Students currently undertaking the Masters program are highly committed activists or mid-career professionals from diverse national, ethnic, religious and cultural backgrounds, many of whom have left jobs and families in their home countries to participate in the program. Many of the students carry their own experience of oppression and marginalisation.

Students in the program come from East Asia, South-East Asia, South Asia, Central Asia and the Pacific, as well as from many other countries around the globe.

The Master of Human Rights and Democratisation (Asia-Pacific Regional Program) offers up to 20 partial scholarships with priority given to applicants living and/or working in developing Asian and Pacific countries.  Please note: Scholarships are contingent upon continued funding from the European Union.

Applicants are now invited to apply for a place in the fourth cohort, scheduled to commence study in Sydney in July 2013.

For further details on how to apply, visit the website: http://sydney.edu.au/arts/human_rights_democratisation/student_administration/admission/index.shtml

The Master of Human Rights and Democratisation program is supported by the European Union through the European Inter –University Centre.

For more information, go to http://sydney.edu.au/arts/human_rights_democratisation/ or contact:
mhrd.admin@sydney.edu.au

 

Call for nominations: Voices of Courage Awards

*** Apologies for Cross Posting ***

Voices of Courage Awards 2013

“Refugees and Displaced Persons with Disabilities”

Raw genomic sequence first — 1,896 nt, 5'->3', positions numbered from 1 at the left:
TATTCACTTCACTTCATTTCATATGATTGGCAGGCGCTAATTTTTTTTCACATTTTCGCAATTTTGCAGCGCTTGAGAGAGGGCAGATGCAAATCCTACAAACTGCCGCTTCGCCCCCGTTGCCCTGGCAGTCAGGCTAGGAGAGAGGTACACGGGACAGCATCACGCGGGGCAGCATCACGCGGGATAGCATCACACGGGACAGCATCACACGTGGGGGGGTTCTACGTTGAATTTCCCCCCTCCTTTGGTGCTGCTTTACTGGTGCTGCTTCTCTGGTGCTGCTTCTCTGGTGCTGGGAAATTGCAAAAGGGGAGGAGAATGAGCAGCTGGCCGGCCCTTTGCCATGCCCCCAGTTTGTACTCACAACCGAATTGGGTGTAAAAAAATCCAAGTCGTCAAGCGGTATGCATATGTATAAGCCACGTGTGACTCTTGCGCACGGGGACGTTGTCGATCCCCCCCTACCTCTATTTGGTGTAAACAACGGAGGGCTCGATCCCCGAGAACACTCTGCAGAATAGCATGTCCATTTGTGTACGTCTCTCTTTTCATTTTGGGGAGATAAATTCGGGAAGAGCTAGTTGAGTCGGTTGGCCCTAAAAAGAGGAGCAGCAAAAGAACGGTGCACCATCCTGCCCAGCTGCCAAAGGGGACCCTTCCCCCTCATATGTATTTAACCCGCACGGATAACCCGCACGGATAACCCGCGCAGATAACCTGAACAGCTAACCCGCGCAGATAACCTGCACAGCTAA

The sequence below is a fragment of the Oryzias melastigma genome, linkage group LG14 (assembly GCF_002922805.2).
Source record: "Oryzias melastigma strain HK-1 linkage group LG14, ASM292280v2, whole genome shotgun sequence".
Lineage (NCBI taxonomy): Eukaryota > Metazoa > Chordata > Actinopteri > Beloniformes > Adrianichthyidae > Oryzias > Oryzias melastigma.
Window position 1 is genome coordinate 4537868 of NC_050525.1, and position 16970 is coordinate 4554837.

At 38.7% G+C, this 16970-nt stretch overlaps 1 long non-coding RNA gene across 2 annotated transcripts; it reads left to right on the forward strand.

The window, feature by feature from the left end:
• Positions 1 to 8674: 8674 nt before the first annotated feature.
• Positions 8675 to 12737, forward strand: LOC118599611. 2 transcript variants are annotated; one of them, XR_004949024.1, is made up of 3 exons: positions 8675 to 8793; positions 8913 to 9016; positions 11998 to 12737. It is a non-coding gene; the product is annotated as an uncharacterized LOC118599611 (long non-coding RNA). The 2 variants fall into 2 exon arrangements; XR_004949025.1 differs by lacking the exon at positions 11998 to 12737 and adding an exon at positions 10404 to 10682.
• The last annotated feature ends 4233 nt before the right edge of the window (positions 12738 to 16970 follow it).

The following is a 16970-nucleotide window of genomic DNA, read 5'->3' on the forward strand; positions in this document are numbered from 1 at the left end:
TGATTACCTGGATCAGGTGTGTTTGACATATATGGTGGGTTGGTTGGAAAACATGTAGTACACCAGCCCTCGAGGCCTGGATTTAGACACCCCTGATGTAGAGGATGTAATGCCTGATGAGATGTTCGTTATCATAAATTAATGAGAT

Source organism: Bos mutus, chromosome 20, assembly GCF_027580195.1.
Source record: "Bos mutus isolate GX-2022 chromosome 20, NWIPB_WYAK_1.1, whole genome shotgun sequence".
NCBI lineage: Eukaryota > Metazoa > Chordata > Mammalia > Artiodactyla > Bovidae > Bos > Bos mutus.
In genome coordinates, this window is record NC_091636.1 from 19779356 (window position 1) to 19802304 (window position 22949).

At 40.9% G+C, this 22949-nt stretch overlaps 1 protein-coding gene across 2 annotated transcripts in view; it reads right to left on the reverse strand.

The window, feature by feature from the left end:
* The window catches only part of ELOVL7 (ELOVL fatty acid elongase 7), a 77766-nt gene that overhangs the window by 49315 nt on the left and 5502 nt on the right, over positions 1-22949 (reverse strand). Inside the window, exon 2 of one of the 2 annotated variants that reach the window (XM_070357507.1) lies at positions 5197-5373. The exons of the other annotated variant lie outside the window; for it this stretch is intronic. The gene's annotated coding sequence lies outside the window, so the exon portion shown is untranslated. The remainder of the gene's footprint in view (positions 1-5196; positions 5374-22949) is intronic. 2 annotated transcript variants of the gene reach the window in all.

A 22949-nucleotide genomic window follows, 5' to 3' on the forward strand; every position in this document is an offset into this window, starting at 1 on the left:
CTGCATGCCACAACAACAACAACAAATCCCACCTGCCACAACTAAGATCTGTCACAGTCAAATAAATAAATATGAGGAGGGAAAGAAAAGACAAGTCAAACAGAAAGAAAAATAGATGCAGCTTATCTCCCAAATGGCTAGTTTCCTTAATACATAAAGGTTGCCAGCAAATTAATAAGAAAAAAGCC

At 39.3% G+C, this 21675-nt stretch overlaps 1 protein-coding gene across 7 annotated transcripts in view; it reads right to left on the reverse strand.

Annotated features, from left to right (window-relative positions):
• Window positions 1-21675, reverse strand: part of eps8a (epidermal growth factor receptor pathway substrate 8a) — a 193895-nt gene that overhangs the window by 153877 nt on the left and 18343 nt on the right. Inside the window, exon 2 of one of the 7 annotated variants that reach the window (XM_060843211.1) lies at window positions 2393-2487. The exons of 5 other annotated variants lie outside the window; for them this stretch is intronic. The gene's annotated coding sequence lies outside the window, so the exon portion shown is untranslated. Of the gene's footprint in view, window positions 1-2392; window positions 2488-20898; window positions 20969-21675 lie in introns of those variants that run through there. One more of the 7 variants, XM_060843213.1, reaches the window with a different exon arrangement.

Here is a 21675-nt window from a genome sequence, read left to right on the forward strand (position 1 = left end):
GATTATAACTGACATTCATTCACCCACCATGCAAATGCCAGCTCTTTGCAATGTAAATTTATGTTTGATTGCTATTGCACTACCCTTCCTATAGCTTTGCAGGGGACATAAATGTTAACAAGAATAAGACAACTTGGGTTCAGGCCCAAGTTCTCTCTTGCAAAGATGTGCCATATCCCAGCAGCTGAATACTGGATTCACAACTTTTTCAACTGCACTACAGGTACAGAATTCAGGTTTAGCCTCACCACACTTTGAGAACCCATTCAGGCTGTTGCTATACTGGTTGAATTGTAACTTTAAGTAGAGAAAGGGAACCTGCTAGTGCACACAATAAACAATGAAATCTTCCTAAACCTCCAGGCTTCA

Accepting Nominations for Honorees

**Deadline: October 31, 2012**

Each year, the Women’s Refugee Commission honors individuals who are working on behalf of refugee, internally displaced, asylum-seeking and resettled women and young people. We are now seeking candidates to be honored at our Voices of Courage Awards luncheon on May 2, 2013.

In 2013, we will honor individuals who are developing or leading programs that benefit and include refugee, internally displaced, asylum-seeking, returnee or resettled people with disabilities.

People living with disabilities are among the most vulnerable and socially excluded of all displaced people. They may be hidden in their shelters, and subsequently not identified in data collection or included in needs assessments by humanitarian agencies. As a result, they are excluded from or unable to access most aid programs because of physical and social barriers, including negative attitudes. They rarely have the opportunity to engage meaningfully in community decisions and are rarely consulted directly on their own needs — with agencies frequently deferring to community leaders, family members or caregivers for even the most personal concerns, like access to reproductive health care or protection from violence. Often, refugees with disabilities are more isolated following their displacement than when they were in their home communities.

The Women’s Refugee Commission is working to advance the rights and dignity of refugees and displaced persons with disabilities through research, advocacy and training initiatives that develop the capacity of humanitarian agencies to ensure non-discrimination and of persons with disabilities to lead full lives and make meaningful contributions to their communities. Our Voices of Courage Awards luncheon will help shine a spotlight on this critical issue and highlight the skills and capacities of persons with disabilities.

The Women’s Refugee Commission wishes to recognize outstanding individuals supporting this often-neglected population. Some examples of projects honorees might be undertaking:

– Developing and supporting refugees and displaced persons with disabilities to form representative organizations or groups in refugee and displaced communities.